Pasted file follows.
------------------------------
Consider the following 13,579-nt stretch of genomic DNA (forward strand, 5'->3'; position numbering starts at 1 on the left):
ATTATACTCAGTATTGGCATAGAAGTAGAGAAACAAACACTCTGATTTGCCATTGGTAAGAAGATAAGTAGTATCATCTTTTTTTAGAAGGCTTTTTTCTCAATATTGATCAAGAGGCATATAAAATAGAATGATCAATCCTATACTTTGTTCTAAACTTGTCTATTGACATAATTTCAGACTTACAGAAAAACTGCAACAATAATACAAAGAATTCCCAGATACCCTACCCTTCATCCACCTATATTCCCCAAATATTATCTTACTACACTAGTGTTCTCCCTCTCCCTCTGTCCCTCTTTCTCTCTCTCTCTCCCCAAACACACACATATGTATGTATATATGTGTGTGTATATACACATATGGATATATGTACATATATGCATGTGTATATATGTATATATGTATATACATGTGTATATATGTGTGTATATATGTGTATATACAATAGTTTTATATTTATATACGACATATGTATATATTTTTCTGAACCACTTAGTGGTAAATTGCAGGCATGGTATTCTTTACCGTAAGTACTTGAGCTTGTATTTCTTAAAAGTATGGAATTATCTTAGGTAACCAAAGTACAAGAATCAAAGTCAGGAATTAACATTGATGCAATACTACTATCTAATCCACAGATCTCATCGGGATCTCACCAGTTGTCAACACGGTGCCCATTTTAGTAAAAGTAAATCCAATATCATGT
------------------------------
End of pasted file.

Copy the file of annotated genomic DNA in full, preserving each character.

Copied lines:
Consider the following 13,579-nt stretch of genomic DNA (forward strand, 5'->3'; position numbering starts at 1 on the left):
ATTATACTCAGTATTGGCATAGAAGTAGAGAAACAAACACTCTGATTTGCCATTGGTAAGAAGATAAGTAGTATCATCTTTTTTTAGAAGGCTTTTTTCTCAATATTGATCAAGAGGCATATAAAATAGAATGATCAATCCTATACTTTGTTCTAAACTTGTCTATTGACATAATTTCAGACTTACAGAAAAACTGCAACAATAATACAAAGAATTCCCAGATACCCTACCCTTCATCCACCTATATTCCCCAAATATTATCTTACTACACTAGTGTTCTCCCTCTCCCTCTGTCCCTCTTTCTCTCTCTCTCTCCCCAAACACACACATATGTATGTATATATGTGTGTGTATATACACATATGGATATATGTACATATATGCATGTGTATATATGTATATATGTATATACATGTGTATATATGTGTGTATATATGTGTATATACAATAGTTTTATATTTATATACGACATATGTATATATTTTTCTGAACCACTTAGTGGTAAATTGCAGGCATGGTATTCTTTACCGTAAGTACTTGAGCTTGTATTTCTTAAAAGTATGGAATTATCTTAGGTAACCAAAGTACAAGAATCAAAGTCAGGAATTAACATTGATGCAATACTACTATCTAATCCACAGATCTCATCGGGATCTCACCAGTTGTCAACACGGTGCCCATTTTAGTAAAAGTAAATCCAATATCATGT